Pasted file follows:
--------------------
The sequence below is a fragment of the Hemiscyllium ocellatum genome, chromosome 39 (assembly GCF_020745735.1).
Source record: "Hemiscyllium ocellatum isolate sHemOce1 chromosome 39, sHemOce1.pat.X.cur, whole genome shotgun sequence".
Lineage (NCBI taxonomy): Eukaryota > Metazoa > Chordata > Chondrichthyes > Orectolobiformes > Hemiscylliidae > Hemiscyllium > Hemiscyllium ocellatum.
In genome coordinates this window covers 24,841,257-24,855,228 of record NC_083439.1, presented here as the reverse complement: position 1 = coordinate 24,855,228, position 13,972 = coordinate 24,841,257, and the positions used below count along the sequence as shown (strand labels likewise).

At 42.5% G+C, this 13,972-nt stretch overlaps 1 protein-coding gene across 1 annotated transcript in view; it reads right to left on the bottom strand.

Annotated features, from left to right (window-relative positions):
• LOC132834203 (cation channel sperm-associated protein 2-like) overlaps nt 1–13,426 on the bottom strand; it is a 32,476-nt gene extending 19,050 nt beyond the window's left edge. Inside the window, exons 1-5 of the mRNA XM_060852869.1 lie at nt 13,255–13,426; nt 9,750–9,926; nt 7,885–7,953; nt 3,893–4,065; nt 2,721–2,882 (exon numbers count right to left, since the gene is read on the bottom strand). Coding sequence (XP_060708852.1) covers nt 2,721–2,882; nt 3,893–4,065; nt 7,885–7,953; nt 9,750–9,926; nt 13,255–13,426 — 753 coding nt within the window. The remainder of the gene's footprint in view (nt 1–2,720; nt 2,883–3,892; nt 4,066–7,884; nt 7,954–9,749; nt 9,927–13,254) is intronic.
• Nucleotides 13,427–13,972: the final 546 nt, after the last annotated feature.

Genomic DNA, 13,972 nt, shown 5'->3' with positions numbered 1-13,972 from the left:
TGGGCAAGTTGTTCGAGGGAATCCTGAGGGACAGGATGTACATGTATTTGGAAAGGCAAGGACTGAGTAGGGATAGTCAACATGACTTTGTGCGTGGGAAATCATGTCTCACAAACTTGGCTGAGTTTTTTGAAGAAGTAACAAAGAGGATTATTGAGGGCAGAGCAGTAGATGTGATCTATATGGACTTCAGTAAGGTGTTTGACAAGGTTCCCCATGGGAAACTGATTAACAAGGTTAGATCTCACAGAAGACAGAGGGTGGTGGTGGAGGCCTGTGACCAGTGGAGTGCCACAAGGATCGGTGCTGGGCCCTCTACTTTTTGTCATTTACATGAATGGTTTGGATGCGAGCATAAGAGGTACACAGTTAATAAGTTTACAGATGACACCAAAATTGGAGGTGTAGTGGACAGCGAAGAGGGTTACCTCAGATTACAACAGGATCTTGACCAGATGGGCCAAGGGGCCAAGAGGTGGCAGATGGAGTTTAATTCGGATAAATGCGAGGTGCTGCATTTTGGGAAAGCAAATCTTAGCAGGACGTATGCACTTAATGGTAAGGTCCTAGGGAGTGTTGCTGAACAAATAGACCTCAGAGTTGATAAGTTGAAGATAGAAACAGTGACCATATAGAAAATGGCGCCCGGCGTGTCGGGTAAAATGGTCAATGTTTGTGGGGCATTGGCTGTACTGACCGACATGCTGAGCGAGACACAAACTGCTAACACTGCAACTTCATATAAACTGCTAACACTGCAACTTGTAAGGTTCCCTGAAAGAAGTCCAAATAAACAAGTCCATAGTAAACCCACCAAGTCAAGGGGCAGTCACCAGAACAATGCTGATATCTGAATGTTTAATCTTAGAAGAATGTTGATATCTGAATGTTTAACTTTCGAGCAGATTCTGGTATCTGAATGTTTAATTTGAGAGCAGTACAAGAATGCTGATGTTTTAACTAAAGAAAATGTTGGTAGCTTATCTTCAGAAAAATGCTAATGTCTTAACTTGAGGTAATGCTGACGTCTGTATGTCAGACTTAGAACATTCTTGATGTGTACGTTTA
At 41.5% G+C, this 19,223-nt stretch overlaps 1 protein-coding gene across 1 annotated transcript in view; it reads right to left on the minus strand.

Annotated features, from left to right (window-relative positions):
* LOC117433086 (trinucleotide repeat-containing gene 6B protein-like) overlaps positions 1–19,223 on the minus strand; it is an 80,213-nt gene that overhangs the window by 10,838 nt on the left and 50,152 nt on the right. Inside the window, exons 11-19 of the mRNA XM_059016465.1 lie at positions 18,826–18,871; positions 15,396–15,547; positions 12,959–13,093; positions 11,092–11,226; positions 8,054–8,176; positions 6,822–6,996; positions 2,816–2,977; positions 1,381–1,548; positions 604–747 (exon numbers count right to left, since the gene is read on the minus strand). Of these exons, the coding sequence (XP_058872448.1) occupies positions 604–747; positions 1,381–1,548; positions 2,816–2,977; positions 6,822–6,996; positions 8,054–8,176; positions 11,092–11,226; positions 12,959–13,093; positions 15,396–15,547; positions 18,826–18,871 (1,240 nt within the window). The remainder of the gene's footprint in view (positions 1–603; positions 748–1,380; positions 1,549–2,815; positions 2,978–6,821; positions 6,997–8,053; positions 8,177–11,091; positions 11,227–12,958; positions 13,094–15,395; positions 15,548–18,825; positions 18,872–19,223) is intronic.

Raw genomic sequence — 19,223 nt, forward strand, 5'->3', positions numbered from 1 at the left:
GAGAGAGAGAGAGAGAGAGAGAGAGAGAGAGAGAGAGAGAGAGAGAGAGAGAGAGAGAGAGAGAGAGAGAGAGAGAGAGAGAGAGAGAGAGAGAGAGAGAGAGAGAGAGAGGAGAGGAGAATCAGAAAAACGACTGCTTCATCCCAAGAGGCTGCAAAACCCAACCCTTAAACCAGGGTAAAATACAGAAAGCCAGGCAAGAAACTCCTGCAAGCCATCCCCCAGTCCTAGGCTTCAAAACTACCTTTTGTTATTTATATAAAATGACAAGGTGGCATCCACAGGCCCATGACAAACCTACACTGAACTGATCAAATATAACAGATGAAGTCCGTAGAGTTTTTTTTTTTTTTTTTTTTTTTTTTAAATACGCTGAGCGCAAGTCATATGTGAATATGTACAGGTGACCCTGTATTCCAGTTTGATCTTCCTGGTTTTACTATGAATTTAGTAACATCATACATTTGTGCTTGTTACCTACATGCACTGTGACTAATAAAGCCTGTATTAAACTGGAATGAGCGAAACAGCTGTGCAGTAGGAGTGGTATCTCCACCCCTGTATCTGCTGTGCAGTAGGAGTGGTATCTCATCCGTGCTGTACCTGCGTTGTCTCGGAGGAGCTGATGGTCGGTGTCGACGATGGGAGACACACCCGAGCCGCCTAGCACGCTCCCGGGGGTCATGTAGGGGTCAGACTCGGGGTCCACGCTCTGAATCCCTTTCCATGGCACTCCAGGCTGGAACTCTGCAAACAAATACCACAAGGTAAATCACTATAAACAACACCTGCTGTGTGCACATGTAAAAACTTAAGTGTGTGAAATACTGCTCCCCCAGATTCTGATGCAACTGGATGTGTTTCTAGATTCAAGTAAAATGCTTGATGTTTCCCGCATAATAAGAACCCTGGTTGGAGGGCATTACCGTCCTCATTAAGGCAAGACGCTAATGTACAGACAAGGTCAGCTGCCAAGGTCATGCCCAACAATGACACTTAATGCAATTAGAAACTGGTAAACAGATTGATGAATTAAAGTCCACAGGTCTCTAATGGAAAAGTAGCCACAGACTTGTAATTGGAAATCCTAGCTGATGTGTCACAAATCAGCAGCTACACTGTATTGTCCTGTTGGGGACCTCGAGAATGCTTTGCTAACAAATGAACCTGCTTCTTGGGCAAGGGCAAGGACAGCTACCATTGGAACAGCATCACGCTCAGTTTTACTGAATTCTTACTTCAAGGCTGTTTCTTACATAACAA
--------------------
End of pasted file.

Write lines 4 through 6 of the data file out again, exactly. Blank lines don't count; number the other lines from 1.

In genome coordinates this window covers 24,841,257-24,855,228 of record NC_083439.1, presented here as the reverse complement: position 1 = coordinate 24,855,228, position 13,972 = coordinate 24,841,257, and the positions used below count along the sequence as shown (strand labels likewise).

At 42.5% G+C, this 13,972-nt stretch overlaps 1 protein-coding gene across 1 annotated transcript in view; it reads right to left on the bottom strand.

Annotated features, from left to right (window-relative positions):